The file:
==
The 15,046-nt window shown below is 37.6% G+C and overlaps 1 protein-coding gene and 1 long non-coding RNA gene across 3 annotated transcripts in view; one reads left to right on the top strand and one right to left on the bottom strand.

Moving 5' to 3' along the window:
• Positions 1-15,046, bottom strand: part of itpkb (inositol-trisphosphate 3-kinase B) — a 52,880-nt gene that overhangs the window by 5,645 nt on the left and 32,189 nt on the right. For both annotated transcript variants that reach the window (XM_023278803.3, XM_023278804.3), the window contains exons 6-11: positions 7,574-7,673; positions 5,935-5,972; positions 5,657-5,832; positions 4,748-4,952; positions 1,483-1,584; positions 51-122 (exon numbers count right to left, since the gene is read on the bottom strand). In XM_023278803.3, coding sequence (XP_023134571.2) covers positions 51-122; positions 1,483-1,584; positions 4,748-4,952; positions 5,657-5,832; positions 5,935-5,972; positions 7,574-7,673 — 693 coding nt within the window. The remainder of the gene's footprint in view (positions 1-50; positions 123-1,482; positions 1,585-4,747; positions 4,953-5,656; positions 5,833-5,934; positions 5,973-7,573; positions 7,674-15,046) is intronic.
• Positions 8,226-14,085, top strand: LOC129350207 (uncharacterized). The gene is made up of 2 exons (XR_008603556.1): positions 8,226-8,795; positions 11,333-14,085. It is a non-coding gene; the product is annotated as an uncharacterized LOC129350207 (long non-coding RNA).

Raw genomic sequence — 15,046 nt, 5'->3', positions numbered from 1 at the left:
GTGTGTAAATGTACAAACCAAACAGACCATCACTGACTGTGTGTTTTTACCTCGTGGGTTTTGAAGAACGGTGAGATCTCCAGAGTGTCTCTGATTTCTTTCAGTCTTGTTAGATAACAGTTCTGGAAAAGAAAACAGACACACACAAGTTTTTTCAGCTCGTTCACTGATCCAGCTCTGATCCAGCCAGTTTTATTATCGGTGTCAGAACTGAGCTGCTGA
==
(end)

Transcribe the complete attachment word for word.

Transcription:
The 15,046-nt window shown below is 37.6% G+C and overlaps 1 protein-coding gene and 1 long non-coding RNA gene across 3 annotated transcripts in view; one reads left to right on the top strand and one right to left on the bottom strand.

Moving 5' to 3' along the window:
• Positions 1-15,046, bottom strand: part of itpkb (inositol-trisphosphate 3-kinase B) — a 52,880-nt gene that overhangs the window by 5,645 nt on the left and 32,189 nt on the right. For both annotated transcript variants that reach the window (XM_023278803.3, XM_023278804.3), the window contains exons 6-11: positions 7,574-7,673; positions 5,935-5,972; positions 5,657-5,832; positions 4,748-4,952; positions 1,483-1,584; positions 51-122 (exon numbers count right to left, since the gene is read on the bottom strand). In XM_023278803.3, coding sequence (XP_023134571.2) covers positions 51-122; positions 1,483-1,584; positions 4,748-4,952; positions 5,657-5,832; positions 5,935-5,972; positions 7,574-7,673 — 693 coding nt within the window. The remainder of the gene's footprint in view (positions 1-50; positions 123-1,482; positions 1,585-4,747; positions 4,953-5,656; positions 5,833-5,934; positions 5,973-7,573; positions 7,674-15,046) is intronic.
• Positions 8,226-14,085, top strand: LOC129350207 (uncharacterized). The gene is made up of 2 exons (XR_008603556.1): positions 8,226-8,795; positions 11,333-14,085. It is a non-coding gene; the product is annotated as an uncharacterized LOC129350207 (long non-coding RNA).

Raw genomic sequence — 15,046 nt, 5'->3', positions numbered from 1 at the left:
GTGTGTAAATGTACAAACCAAACAGACCATCACTGACTGTGTGTTTTTACCTCGTGGGTTTTGAAGAACGGTGAGATCTCCAGAGTGTCTCTGATTTCTTTCAGTCTTGTTAGATAACAGTTCTGGAAAAGAAAACAGACACACACAAGTTTTTTCAGCTCGTTCACTGATCCAGCTCTGATCCAGCCAGTTTTATTATCGGTGTCAGAACTGAGCTGCTGA